As President Donald Trump’s impeachment trial unfolds, Courthouse News will be gathering interviews with senators, members of Congress, attorneys and other newsmakers in the corridors of the Capitol for this regular feature.
WASHINGTON (CN) — The end of President Donald Trump’s impeachment trial is in sight. Potentially. Maybe. Depending on who you ask.
Speaking to reporters at the end of a two-day question-and-answer period, lawmakers weighed in on key unresolved issues, including whether the Senate will hear additional witness testimony and the role of Chief Justice John Roberts in the proceedings.
7:29 p.m. Senator John Thune, R-S.D., exiting the GOP dinner
When asked by reporters if he is meeting with Senators Lamar Alexander or Mitt Romney, the Republican whip evaded the question.
“There have been numerous discussions and conversations among our members. We’re trying to make sure everybody gets to a comfortable place. And hopefully that will happen soon.”
7:14 p.m., Senator Ron Johnson, R-Wis., outside the Senate floor in a reporter pen
When asked about the appropriateness of a question from Rand Paul, R-Ky., which related to the whistleblower and was later denied by Chief Justice John Roberts, Johnson said he felt Roberts made the right decision by not reading it.
“And then I had my own question that Adam Schiff refused to answer. Again, there’s some real legitimate questions outstanding about the whole process and the whole investigation and, you know, House managers won’t answer them. We’ll keep asking them.”
6:49 p.m., Representative Mark Meadows, R-N.C., to Cameras in the Senate Subway
Looking beyond the impeachment trial Meadows said a decision to acquit the president would reverberate for Senator Joe Manchin, D-W.Va., who is seen as a possible wild card in the decisive vote on whether to convict or acquit Trump. Manchin's state backed Trump by a 42-point margin in 2016.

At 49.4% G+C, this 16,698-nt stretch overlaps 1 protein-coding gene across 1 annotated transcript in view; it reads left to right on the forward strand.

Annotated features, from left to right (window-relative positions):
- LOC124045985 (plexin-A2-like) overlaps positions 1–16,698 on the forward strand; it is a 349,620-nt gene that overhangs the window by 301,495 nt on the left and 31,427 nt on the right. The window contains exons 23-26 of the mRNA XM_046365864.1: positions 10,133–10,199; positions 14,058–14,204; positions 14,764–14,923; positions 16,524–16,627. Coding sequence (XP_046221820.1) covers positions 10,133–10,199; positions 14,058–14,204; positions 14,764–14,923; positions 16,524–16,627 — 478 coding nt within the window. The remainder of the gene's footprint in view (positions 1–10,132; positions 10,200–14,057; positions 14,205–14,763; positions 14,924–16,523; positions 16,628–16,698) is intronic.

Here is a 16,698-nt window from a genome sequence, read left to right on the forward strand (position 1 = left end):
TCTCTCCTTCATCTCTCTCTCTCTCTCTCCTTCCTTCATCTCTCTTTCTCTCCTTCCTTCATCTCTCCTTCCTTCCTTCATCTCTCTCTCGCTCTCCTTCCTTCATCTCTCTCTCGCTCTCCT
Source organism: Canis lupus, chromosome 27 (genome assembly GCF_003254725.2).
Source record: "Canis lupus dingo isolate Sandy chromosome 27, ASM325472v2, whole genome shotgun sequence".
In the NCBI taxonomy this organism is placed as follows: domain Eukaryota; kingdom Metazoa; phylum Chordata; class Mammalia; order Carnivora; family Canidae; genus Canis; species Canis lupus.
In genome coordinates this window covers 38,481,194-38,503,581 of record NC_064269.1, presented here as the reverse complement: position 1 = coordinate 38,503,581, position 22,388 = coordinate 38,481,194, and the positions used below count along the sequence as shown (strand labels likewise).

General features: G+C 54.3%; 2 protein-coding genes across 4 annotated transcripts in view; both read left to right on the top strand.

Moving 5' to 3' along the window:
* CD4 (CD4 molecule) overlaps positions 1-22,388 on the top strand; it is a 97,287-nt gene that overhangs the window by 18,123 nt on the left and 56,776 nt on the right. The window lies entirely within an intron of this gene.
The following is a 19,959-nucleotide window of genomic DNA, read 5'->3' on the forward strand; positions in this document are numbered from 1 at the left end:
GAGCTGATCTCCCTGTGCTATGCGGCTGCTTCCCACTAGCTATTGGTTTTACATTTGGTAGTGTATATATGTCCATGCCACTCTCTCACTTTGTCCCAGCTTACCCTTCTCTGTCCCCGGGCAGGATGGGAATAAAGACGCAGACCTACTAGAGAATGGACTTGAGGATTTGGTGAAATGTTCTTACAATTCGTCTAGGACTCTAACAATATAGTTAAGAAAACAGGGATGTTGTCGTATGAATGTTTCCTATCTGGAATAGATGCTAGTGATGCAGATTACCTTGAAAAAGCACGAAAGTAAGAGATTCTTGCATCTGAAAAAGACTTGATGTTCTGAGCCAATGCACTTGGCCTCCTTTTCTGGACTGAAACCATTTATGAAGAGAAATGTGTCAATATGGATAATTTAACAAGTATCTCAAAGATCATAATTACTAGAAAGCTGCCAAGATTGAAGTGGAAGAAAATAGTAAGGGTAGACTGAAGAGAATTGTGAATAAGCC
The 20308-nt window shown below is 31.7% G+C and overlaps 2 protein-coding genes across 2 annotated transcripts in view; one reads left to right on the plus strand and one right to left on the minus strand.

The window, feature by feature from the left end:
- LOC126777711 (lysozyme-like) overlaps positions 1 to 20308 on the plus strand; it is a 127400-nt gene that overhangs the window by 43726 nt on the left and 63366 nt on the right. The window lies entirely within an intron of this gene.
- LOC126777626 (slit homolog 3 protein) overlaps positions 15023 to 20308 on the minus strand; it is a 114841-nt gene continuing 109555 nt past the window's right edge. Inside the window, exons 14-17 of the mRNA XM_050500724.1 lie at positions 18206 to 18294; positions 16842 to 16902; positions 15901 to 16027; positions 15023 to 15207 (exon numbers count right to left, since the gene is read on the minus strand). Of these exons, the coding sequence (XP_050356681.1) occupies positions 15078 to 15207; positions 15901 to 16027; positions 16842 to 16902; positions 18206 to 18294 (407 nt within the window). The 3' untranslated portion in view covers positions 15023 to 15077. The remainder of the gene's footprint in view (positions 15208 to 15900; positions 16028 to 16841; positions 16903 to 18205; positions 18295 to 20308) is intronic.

“It would be very difficult, I think, for him, to vote for a guilty verdict and be able to explain that to the overwhelming supporters that the president has in West Virginia. The fact is, is that guilty verdict would be telling every one of those Trump voters in West Virginia that perhaps they made the wrong choice in 2016. But that’s something that Senator Manchin going to have to calculate on his own and certainly as he’s looked and evaluated. He’s a thoughtful senator and certainly one of the few that I would view as a possibility of coming across for a bipartisan acquittal.”
11:56 a.m., Senator John Cornyn, R-Texas, in the Senate Subway
When asked how the end of Trump’s impeachment trial will affect GOP support for investigations of the Bidens, Cornyn demurred on the interest in launching new probes.
“I think an election is the best way to handle that,” Cornyn said.
11:40 a.m., Senator Patrick Leahy, D-Vt., in the Senate Subway
A longtime member of the Senate Judiciary Committee, Leahy voted to confirm Roberts to the Supreme Court back in 2005. The Vermont Democrat weighed in on whether Roberts should break a potential tie on a vote to call new witnesses in Trump’s trial.
“I would prefer that, and I would accept whichever way he went. Whether it was in my position or others. But that’s up to the chief justice. I have a lot of respect for him and the way he’s been handling this.”
Leahy said there is precedent from past presidential impeachments of the chief justice breaking tie votes, and is confident Roberts is familiar with it as well.
“I’m sure, knowing Chief Justice Roberts as well as I do — I’ve known him for years — he’s read that history more than any of us.”
This story is developing...
Read the Top 8
Sign up for the Top 8, a roundup of the day's top stories delivered directly to your inbox Monday through Friday.